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Reading Comprehension

Strategies that can make students become better readers.

Evangeline Alvarez

on 26 March 2013

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Transcript of Reading Comprehension

Foundation Drive Results Core Teaching Comprehension Strategies Comprehension = “the process of simultaneously extracting and constructing meaning through interaction and involvement with written language” (RAND Reading Study Group, 2012). Comprehension Strategies:
Reading Comprehension Tools for Active Literacy Making connections and disconnections to text Good comprehension = Powerful Readers! *What is comprehension?

*Why is it important for students to develop a better reading comprehension?

*How can we help our students become better readers? “The more background knowledge a reader has that connects with the text being read, the more likely the reader will be able to make sense of what is being read” ( Pardo, 2004). * Comprehension is the goal of reading.

* Connection to the story helps students to read more.

*Combining text and hands-on activities increases world knowledge.

('Building Comprehension", Retrieved from Learner.Org) *Monitor Comprehension
- refocus, re-read, and get back on track

*Activating and Connecting to Background Knowledge
- connecting old ideas to new ideas

- stopping and asking questions that confuses students

*Visualizing and Inferring
- students create mental images to create meaning of the text, use of background knowledge to make predictions

*Determining importance
- sort out important information, incorporating them with writing nonfiction

*Summarizing and Synthesizing Information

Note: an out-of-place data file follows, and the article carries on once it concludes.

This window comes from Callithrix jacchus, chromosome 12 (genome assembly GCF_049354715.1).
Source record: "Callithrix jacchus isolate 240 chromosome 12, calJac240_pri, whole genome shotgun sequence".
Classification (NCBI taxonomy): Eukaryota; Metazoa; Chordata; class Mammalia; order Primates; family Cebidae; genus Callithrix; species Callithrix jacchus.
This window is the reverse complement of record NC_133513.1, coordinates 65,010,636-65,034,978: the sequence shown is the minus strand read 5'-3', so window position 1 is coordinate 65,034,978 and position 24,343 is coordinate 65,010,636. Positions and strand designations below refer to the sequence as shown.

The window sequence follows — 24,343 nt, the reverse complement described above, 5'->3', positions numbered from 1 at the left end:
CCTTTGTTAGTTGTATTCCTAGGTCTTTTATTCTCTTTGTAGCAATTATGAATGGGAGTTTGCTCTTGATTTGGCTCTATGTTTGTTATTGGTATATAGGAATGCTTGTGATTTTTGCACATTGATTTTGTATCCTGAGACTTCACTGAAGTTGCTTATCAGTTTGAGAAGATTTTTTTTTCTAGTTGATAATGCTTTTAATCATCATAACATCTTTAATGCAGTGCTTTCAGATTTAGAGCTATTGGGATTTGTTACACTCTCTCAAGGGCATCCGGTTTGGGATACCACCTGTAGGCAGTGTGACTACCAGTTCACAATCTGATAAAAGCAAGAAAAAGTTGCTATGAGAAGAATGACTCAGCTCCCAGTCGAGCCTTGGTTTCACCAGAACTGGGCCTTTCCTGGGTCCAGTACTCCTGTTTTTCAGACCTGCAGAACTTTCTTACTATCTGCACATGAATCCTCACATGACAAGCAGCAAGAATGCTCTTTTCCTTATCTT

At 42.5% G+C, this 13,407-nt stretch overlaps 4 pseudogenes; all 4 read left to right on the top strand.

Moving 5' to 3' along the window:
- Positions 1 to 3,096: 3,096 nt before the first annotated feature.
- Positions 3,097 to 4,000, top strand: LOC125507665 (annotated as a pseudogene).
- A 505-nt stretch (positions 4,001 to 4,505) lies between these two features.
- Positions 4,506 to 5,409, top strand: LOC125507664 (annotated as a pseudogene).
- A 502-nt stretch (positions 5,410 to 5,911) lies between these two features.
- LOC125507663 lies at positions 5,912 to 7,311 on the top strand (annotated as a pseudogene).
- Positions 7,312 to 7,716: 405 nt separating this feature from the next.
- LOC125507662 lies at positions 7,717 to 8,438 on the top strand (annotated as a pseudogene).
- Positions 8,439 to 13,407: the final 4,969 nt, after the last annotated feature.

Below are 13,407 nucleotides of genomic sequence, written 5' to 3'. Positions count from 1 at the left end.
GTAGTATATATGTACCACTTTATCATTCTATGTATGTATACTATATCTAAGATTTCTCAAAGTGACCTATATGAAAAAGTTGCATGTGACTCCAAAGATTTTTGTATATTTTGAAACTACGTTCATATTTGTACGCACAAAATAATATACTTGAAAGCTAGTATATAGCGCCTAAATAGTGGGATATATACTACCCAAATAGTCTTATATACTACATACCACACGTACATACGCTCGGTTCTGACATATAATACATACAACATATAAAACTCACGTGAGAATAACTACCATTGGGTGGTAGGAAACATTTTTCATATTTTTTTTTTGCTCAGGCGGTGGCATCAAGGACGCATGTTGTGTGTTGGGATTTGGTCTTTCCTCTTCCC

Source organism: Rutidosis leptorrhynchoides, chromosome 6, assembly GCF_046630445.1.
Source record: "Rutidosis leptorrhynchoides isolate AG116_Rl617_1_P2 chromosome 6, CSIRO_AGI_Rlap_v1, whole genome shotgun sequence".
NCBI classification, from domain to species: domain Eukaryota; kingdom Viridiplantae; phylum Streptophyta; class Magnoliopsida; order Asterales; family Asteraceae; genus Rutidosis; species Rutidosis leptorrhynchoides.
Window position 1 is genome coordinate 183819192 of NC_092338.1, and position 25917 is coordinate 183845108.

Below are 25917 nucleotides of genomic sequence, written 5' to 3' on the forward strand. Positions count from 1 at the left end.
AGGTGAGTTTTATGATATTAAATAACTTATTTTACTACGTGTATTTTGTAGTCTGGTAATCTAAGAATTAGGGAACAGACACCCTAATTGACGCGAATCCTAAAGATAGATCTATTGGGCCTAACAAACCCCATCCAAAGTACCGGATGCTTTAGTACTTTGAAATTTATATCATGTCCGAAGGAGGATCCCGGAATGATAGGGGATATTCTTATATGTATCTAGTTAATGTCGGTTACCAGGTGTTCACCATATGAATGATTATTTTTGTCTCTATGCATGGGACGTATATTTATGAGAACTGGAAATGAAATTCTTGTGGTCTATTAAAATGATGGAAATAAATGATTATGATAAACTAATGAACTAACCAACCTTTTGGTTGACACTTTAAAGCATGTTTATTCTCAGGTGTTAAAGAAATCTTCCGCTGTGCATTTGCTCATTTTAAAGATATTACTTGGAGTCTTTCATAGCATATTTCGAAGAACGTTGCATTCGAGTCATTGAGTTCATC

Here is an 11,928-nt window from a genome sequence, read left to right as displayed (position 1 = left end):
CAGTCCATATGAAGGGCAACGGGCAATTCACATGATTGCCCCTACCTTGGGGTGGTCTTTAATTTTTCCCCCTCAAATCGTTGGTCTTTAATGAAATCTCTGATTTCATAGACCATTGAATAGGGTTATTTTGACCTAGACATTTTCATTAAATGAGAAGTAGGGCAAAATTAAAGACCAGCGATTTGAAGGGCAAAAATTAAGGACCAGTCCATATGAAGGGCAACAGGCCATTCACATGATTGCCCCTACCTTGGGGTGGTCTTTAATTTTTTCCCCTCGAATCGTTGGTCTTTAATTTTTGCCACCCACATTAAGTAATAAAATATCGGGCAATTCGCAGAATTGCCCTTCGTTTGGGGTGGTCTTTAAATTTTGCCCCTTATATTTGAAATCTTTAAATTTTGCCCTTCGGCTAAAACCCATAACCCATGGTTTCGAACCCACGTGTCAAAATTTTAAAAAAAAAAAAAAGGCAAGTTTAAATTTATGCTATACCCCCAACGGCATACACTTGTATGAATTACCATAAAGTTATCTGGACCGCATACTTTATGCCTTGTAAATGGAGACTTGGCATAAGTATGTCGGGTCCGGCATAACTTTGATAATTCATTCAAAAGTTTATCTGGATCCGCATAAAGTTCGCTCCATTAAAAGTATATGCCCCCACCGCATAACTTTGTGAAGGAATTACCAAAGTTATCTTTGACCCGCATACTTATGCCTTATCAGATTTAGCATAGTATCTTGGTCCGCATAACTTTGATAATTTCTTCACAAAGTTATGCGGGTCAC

- retelling the text in their own words, and writing about own understanding of the text (Cannon, T. Retrieved from http://voicethread.com/share/1526273/) Step 1: Introduce the Strategy. (ex. Making an inference)
Step 2: Teacher demonstrates the thinking (ex. Finding evidence to support what you infer)
Step 3: Teacher demonstrates the strategy-in-use with a text all kids can understand ( Model a think-aloud)
Step 4: Students practice the strategy independently with a text at their independent level
Step 5: Apply the strategy

(Comprehension Strategy Instruction Examples ) Explicit instructional approaches to teaching comprehension:
1. Think aloud- shows kids how active readers think by activating background knowledge, ask questions, and draw conclusions
2. Reading aloud – enhances comprehension but not reading fluency. Kids listen and think about the ideas, and talk to other students
3. Lifting text - choosing a passage in the book and creating it into a bigger text that everyone in class can discuss from like in a projector. Helps students focus and understand the text
4. Guided discussion - teachers start the topic to talk about with the whole class and building their discussions based on what they students say
5. Anchor Lessons and anchor charts – using charts to write down the students ideas, helps them remember what they have learned in the past and apply it to what they are currently learning.
6. Rereading for deeper meaning- read the same text more than once to help students gain understanding and deeper meaning of the text
7. Sharing our own literacy by modeling with adult literature – show the students your own interests in reading by sharing adult level books that you have read.
Common reasons why students feel disconnected:

- The language of the school text isn’t the student’s native or primary language
- They cannot relate with the texts at school
- activities readers are asked to do are not interesting
- not enough book selections for students
- they see reading as an assignment
- the books are not on the right reading levels for students

*It is important to make connections to the text to build meaning.

*It is also essential to discuss the reasons why students feel disconnected to create a better understanding of the meaning of the text.

* Disconnections creates an opportunity for students to know the author's perspectives, and purposes, and to encourage them to tackle books that they don't find interesting. Note: ("The Reading Turn-Around", 2010) Strategies to encourage dis/connections:

Not Like My Life - students identify their disconnection to a text or an illustration

Sticky words - writing a word, or a phrase on a sticky note that students find confusing or is unknown

Quick Sketch - using a T-chart for students to illustrate both their connections and disconnections to the text

Dis/Connection Webs - elaborating more on their connections and disconnections using a web chart

Challenge-That-Text! Tables - students find disconnections to be stronger text analysts
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